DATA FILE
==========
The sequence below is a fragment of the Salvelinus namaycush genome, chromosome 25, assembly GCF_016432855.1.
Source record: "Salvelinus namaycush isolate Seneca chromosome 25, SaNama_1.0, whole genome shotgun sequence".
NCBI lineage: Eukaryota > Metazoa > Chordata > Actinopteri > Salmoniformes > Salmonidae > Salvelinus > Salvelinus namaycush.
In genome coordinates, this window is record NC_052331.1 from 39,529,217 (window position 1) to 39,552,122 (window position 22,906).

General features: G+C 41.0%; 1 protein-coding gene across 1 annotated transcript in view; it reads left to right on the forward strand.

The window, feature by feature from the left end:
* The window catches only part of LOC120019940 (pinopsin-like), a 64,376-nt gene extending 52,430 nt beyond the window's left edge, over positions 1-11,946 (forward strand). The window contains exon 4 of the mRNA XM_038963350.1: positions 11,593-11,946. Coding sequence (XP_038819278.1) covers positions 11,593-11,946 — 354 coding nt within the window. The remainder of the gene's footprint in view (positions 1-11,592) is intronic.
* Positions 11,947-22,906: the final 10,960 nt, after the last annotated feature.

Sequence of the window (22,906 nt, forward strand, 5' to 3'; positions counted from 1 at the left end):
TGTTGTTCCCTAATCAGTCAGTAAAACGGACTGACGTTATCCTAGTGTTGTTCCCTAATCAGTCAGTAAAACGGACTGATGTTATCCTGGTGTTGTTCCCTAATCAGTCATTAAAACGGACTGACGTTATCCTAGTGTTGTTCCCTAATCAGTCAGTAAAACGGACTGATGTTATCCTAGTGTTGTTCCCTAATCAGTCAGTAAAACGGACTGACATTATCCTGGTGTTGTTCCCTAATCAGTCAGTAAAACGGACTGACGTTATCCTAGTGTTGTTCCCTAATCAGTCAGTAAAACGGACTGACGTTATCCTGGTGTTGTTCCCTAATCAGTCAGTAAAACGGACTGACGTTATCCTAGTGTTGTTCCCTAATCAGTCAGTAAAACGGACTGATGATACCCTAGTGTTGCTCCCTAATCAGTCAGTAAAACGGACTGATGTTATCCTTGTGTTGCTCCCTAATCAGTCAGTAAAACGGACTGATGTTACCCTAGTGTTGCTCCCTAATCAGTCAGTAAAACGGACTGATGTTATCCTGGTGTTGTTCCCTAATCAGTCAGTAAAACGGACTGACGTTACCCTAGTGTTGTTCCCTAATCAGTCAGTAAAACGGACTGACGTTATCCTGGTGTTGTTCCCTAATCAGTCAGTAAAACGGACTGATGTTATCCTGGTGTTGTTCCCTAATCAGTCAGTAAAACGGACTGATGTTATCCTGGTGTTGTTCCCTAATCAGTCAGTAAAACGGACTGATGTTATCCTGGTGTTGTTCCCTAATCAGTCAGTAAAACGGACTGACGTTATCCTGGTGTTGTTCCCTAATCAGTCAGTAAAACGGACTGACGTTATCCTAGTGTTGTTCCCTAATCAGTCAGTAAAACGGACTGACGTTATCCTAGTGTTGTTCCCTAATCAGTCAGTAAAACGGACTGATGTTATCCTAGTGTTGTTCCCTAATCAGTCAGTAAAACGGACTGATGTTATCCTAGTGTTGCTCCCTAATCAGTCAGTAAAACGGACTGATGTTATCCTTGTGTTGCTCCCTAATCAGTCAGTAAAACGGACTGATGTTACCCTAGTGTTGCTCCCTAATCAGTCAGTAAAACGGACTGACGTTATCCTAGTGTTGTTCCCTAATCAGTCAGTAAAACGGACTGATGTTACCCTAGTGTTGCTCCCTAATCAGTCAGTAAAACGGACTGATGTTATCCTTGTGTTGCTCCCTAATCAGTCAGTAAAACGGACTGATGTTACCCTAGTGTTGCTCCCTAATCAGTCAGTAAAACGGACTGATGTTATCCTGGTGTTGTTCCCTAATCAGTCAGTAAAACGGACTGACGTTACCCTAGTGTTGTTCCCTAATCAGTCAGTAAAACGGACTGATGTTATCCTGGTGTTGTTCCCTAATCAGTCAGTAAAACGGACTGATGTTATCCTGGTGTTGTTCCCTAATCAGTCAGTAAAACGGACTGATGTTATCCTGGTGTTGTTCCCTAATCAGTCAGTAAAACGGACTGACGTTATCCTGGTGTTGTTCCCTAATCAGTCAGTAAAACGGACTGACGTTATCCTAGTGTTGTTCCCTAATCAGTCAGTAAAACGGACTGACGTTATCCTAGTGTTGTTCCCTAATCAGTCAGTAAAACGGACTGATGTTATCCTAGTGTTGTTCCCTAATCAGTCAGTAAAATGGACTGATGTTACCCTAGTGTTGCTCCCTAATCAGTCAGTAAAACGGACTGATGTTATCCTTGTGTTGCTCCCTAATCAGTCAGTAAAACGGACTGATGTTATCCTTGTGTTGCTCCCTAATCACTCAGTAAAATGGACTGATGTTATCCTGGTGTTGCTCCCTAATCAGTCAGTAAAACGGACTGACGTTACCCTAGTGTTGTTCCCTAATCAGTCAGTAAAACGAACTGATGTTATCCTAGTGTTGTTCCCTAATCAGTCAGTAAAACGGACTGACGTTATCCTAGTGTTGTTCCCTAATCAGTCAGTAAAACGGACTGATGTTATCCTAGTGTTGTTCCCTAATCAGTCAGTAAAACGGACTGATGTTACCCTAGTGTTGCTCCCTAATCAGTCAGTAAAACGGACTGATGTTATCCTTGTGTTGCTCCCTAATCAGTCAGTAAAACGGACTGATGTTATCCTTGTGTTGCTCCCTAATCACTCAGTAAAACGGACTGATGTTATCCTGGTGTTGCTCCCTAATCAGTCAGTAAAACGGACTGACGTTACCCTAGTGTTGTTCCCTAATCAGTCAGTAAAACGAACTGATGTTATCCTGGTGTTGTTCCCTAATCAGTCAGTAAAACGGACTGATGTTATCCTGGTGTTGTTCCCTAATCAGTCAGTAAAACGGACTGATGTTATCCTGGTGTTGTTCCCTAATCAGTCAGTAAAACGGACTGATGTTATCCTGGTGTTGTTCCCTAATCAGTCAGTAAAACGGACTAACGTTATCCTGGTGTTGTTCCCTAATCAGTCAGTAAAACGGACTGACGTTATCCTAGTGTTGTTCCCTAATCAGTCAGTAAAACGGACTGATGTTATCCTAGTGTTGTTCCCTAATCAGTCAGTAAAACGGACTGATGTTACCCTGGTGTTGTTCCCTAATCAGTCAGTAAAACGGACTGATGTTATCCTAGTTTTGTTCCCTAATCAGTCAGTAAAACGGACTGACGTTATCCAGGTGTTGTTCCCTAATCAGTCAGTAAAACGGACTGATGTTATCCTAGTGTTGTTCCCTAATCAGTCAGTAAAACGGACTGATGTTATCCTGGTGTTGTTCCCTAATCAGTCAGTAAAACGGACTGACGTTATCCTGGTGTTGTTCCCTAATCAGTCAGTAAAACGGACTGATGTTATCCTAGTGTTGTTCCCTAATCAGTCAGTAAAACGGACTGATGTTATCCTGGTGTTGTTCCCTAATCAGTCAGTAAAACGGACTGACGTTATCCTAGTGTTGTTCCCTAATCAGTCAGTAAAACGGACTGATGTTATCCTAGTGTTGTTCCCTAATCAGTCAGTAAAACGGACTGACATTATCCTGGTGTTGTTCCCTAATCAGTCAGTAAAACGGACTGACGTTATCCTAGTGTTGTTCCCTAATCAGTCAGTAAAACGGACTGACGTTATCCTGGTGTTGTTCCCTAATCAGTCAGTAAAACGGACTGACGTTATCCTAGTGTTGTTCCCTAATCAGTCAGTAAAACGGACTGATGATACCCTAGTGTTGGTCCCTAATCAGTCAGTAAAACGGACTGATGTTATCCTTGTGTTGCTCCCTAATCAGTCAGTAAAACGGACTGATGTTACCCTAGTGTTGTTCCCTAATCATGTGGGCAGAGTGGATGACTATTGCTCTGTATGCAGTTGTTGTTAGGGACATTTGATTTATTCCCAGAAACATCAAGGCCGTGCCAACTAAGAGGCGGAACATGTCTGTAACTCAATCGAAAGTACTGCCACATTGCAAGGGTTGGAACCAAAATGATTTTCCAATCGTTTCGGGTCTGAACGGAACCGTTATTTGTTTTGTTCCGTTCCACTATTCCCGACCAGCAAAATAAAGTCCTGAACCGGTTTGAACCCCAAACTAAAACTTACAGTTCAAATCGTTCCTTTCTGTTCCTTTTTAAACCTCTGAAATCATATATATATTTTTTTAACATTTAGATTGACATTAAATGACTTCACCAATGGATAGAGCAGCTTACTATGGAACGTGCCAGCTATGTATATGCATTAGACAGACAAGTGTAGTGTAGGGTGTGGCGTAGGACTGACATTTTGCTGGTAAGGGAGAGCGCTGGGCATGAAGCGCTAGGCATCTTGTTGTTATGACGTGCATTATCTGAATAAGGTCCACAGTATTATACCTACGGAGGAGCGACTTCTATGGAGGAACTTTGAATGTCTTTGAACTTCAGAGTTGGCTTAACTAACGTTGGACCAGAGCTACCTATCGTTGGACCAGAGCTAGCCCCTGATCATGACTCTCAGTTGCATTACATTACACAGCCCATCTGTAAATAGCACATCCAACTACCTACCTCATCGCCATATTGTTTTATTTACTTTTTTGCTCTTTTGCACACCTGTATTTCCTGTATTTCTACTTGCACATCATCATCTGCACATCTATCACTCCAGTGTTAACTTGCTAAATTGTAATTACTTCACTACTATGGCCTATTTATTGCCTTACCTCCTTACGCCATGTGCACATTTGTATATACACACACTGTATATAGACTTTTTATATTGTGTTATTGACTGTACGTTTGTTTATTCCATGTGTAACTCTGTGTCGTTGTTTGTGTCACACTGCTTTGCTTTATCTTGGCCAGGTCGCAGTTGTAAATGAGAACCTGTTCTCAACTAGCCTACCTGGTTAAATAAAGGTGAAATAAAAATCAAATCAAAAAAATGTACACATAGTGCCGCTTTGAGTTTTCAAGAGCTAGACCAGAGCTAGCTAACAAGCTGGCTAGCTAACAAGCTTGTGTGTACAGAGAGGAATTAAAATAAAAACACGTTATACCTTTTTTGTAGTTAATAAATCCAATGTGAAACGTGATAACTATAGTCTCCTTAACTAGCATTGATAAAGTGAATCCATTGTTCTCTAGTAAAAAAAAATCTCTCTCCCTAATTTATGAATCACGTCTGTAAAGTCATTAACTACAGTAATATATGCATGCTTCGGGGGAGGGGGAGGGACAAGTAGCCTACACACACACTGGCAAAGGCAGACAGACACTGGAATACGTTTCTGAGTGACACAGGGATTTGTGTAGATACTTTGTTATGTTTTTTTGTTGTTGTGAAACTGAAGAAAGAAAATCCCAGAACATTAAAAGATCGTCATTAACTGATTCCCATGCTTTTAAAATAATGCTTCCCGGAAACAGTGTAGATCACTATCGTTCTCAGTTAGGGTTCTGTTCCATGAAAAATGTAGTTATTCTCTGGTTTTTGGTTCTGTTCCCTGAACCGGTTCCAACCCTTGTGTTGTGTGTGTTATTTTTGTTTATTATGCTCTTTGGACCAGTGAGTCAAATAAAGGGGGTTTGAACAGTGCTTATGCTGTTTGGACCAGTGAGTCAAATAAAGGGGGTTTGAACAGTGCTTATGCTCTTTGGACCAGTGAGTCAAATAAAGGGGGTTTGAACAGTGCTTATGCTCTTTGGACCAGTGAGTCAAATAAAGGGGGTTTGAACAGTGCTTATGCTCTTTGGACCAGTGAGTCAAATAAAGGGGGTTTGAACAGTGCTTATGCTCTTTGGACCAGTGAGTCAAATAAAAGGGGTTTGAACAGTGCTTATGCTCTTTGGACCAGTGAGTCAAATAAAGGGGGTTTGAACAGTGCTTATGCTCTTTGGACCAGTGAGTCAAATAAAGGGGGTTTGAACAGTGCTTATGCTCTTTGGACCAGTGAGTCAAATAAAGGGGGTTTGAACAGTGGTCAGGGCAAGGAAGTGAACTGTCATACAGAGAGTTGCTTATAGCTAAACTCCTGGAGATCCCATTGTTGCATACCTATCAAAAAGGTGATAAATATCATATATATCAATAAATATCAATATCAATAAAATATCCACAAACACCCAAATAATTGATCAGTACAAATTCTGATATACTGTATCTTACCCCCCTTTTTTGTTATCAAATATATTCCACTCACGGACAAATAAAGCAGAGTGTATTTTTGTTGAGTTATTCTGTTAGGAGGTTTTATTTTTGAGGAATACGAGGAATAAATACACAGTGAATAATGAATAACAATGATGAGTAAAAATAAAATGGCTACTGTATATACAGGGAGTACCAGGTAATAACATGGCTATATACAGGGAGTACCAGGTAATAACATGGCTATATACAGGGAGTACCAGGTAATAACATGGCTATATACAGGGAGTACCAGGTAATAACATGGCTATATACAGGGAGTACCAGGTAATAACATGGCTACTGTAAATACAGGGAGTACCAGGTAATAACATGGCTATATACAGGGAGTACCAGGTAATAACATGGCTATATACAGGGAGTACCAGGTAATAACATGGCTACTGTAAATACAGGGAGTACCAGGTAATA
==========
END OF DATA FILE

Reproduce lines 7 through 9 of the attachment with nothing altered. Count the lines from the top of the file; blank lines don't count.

* The window catches only part of LOC120019940 (pinopsin-like), a 64,376-nt gene extending 52,430 nt beyond the window's left edge, over positions 1-11,946 (forward strand). The window contains exon 4 of the mRNA XM_038963350.1: positions 11,593-11,946. Coding sequence (XP_038819278.1) covers positions 11,593-11,946 — 354 coding nt within the window. The remainder of the gene's footprint in view (positions 1-11,592) is intronic.
* Positions 11,947-22,906: the final 10,960 nt, after the last annotated feature.

Sequence of the window (22,906 nt, forward strand, 5' to 3'; positions counted from 1 at the left end):